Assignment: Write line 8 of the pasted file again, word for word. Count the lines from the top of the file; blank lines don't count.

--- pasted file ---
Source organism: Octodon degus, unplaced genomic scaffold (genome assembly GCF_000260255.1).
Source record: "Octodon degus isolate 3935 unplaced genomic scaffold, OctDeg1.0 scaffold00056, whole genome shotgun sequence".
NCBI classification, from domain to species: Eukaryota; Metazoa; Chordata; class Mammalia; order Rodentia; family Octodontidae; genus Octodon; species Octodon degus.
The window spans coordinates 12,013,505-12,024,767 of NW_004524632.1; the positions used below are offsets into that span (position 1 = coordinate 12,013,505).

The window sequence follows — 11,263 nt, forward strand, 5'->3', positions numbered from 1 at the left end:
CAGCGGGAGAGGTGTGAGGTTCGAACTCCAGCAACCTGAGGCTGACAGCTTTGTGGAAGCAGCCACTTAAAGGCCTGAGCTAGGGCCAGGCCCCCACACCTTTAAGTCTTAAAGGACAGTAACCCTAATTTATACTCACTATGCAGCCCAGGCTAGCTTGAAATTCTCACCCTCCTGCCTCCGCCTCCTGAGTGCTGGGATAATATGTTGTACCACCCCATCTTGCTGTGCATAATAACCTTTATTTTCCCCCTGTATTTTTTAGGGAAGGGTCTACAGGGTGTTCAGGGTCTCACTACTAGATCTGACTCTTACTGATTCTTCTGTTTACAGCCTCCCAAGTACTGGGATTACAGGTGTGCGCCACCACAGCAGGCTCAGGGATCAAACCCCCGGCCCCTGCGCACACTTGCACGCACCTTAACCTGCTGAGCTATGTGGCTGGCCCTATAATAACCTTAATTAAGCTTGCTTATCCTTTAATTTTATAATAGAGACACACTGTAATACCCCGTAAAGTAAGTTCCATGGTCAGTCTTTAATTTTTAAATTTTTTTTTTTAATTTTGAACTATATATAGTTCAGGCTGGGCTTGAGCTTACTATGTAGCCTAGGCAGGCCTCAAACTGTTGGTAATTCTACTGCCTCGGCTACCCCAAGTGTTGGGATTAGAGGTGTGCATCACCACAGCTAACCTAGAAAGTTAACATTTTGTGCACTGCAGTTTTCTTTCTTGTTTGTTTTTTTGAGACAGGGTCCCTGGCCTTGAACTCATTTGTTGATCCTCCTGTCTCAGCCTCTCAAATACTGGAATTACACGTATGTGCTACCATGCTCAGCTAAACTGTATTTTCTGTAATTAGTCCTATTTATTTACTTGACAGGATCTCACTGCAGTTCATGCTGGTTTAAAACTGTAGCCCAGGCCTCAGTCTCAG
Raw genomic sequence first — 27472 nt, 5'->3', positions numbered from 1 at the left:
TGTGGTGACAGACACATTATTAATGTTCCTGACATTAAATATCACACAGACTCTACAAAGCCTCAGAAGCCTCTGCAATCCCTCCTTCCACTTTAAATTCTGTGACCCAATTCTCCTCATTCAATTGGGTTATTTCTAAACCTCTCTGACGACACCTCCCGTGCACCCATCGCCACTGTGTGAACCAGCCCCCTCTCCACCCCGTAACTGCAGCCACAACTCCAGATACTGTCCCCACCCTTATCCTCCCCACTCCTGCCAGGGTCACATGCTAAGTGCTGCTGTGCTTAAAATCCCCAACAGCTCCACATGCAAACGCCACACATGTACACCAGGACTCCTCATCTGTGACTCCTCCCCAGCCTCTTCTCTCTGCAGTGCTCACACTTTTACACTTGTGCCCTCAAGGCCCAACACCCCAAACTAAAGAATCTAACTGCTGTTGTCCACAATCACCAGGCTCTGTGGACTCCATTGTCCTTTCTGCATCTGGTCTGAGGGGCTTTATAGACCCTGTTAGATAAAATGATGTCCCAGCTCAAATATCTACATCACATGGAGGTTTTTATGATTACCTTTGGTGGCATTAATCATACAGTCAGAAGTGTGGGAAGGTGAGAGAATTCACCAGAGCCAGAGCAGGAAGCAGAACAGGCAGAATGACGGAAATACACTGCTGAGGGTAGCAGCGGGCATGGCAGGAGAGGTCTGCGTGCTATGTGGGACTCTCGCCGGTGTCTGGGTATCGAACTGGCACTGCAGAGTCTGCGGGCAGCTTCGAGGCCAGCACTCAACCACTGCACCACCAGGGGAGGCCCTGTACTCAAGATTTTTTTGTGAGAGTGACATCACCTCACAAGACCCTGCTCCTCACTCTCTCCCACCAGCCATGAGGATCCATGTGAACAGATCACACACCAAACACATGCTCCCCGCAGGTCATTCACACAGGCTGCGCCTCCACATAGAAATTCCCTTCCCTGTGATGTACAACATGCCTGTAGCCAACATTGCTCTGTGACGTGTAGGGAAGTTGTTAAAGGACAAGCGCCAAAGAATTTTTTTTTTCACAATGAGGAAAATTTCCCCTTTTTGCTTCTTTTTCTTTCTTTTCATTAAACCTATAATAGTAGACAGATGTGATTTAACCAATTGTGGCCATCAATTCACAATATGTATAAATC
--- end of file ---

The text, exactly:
TGTGGTGACAGACACATTATTAATGTTCCTGACATTAAATATCACACAGACTCTACAAAGCCTCAGAAGCCTCTGCAATCCCTCCTTCCACTTTAAATTCTGTGACCCAATTCTCCTCATTCAATTGGGTTATTTCTAAACCTCTCTGACGACACCTCCCGTGCACCCATCGCCACTGTGTGAACCAGCCCCCTCTCCACCCCGTAACTGCAGCCACAACTCCAGATACTGTCCCCACCCTTATCCTCCCCACTCCTGCCAGGGTCACATGCTAAGTGCTGCTGTGCTTAAAATCCCCAACAGCTCCACATGCAAACGCCACACATGTACACCAGGACTCCTCATCTGTGACTCCTCCCCAGCCTCTTCTCTCTGCAGTGCTCACACTTTTACACTTGTGCCCTCAAGGCCCAACACCCCAAACTAAAGAATCTAACTGCTGTTGTCCACAATCACCAGGCTCTGTGGACTCCATTGTCCTTTCTGCATCTGGTCTGAGGGGCTTTATAGACCCTGTTAGATAAAATGATGTCCCAGCTCAAATATCTACATCACATGGAGGTTTTTATGATTACCTTTGGTGGCATTAATCATACAGTCAGAAGTGTGGGAAGGTGAGAGAATTCACCAGAGCCAGAGCAGGAAGCAGAACAGGCAGAATGACGGAAATACACTGCTGAGGGTAGCAGCGGGCATGGCAGGAGAGGTCTGCGTGCTATGTGGGACTCTCGCCGGTGTCTGGGTATCGAACTGGCACTGCAGAGTCTGCGGGCAGCTTCGAGGCCAGCACTCAACCACTGCACCACCAGGGGAGGCCCTGTACTCAAGATTTTTTTGTGAGAGTGACATCACCTCACAAGACCCTGCTCCTCACTCTCTCCCACCAGCCATGAGGATCCATGTGAACAGATCACACACCAAACACATGCTCCCCGCAGGTCATTCACACAGGCTGCGCCTCCACATAGAAATTCCCTTCCCTGTGATGTACAACATGCCTGTAGCCAACATTGCTCTGTGACGTGTAGGGAAGTTGTTAAAGGACAAGCGCCAAAGAATTTTTTTTTTCACAATGAGGAAAATTTCCCCTTTTTGCTTCTTTTTCTTTCTTTTCATTAAACCTATAATAGTAGACAGATGTGATTTAACCAATTGTGGCCATCAATTCACAATATGTATAAATC